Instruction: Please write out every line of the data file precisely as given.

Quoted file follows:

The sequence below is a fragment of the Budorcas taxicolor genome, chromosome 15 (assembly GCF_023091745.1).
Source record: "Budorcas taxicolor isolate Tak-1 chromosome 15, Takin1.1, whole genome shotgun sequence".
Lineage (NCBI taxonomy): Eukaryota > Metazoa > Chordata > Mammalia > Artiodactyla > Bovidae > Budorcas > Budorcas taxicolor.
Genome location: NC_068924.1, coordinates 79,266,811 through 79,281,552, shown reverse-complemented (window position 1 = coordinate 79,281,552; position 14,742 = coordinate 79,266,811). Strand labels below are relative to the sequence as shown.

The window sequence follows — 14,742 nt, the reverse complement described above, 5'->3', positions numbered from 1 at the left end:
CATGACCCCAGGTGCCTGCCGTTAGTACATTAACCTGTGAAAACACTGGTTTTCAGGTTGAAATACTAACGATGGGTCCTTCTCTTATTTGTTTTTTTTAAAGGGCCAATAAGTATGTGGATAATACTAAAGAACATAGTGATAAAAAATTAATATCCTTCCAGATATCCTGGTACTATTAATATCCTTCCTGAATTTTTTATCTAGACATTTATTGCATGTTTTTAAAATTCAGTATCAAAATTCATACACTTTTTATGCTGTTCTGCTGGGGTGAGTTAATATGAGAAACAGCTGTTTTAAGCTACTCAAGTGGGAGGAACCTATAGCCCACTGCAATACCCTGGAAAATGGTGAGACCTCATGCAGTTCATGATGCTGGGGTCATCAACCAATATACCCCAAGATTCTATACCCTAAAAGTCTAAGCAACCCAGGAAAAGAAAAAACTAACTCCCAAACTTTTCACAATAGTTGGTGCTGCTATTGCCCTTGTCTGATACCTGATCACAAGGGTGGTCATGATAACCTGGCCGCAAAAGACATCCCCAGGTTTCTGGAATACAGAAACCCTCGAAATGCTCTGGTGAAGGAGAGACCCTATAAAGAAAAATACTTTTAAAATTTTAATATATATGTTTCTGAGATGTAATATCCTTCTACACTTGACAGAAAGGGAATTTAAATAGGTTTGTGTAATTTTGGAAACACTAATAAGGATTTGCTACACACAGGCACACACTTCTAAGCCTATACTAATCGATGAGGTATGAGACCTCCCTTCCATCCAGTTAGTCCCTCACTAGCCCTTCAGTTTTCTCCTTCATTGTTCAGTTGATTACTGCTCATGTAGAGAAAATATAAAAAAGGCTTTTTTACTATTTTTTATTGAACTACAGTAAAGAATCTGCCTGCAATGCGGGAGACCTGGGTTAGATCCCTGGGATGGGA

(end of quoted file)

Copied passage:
The sequence below is a fragment of the Budorcas taxicolor genome, chromosome 15 (assembly GCF_023091745.1).
Source record: "Budorcas taxicolor isolate Tak-1 chromosome 15, Takin1.1, whole genome shotgun sequence".
Lineage (NCBI taxonomy): Eukaryota > Metazoa > Chordata > Mammalia > Artiodactyla > Bovidae > Budorcas > Budorcas taxicolor.
Genome location: NC_068924.1, coordinates 79,266,811 through 79,281,552, shown reverse-complemented (window position 1 = coordinate 79,281,552; position 14,742 = coordinate 79,266,811). Strand labels below are relative to the sequence as shown.

The window sequence follows — 14,742 nt, the reverse complement described above, 5'->3', positions numbered from 1 at the left end:
CATGACCCCAGGTGCCTGCCGTTAGTACATTAACCTGTGAAAACACTGGTTTTCAGGTTGAAATACTAACGATGGGTCCTTCTCTTATTTGTTTTTTTTAAAGGGCCAATAAGTATGTGGATAATACTAAAGAACATAGTGATAAAAAATTAATATCCTTCCAGATATCCTGGTACTATTAATATCCTTCCTGAATTTTTTATCTAGACATTTATTGCATGTTTTTAAAATTCAGTATCAAAATTCATACACTTTTTATGCTGTTCTGCTGGGGTGAGTTAATATGAGAAACAGCTGTTTTAAGCTACTCAAGTGGGAGGAACCTATAGCCCACTGCAATACCCTGGAAAATGGTGAGACCTCATGCAGTTCATGATGCTGGGGTCATCAACCAATATACCCCAAGATTCTATACCCTAAAAGTCTAAGCAACCCAGGAAAAGAAAAAACTAACTCCCAAACTTTTCACAATAGTTGGTGCTGCTATTGCCCTTGTCTGATACCTGATCACAAGGGTGGTCATGATAACCTGGCCGCAAAAGACATCCCCAGGTTTCTGGAATACAGAAACCCTCGAAATGCTCTGGTGAAGGAGAGACCCTATAAAGAAAAATACTTTTAAAATTTTAATATATATGTTTCTGAGATGTAATATCCTTCTACACTTGACAGAAAGGGAATTTAAATAGGTTTGTGTAATTTTGGAAACACTAATAAGGATTTGCTACACACAGGCACACACTTCTAAGCCTATACTAATCGATGAGGTATGAGACCTCCCTTCCATCCAGTTAGTCCCTCACTAGCCCTTCAGTTTTCTCCTTCATTGTTCAGTTGATTACTGCTCATGTAGAGAAAATATAAAAAAGGCTTTTTTACTATTTTTTATTGAACTACAGTAAAGAATCTGCCTGCAATGCGGGAGACCTGGGTTAGATCCCTGGGATGGGA